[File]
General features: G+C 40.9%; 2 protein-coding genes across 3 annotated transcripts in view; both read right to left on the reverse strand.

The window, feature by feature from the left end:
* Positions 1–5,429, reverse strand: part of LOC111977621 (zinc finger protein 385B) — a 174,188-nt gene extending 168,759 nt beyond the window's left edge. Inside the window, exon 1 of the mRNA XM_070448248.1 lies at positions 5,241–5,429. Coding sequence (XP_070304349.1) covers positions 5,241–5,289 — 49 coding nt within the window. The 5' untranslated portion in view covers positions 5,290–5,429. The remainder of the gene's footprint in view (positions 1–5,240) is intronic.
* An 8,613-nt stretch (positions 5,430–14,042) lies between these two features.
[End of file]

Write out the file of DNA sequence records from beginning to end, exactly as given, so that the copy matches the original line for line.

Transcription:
General features: G+C 40.9%; 2 protein-coding genes across 3 annotated transcripts in view; both read right to left on the reverse strand.

The window, feature by feature from the left end:
* Positions 1–5,429, reverse strand: part of LOC111977621 (zinc finger protein 385B) — a 174,188-nt gene extending 168,759 nt beyond the window's left edge. Inside the window, exon 1 of the mRNA XM_070448248.1 lies at positions 5,241–5,429. Coding sequence (XP_070304349.1) covers positions 5,241–5,289 — 49 coding nt within the window. The 5' untranslated portion in view covers positions 5,290–5,429. The remainder of the gene's footprint in view (positions 1–5,240) is intronic.
* An 8,613-nt stretch (positions 5,430–14,042) lies between these two features.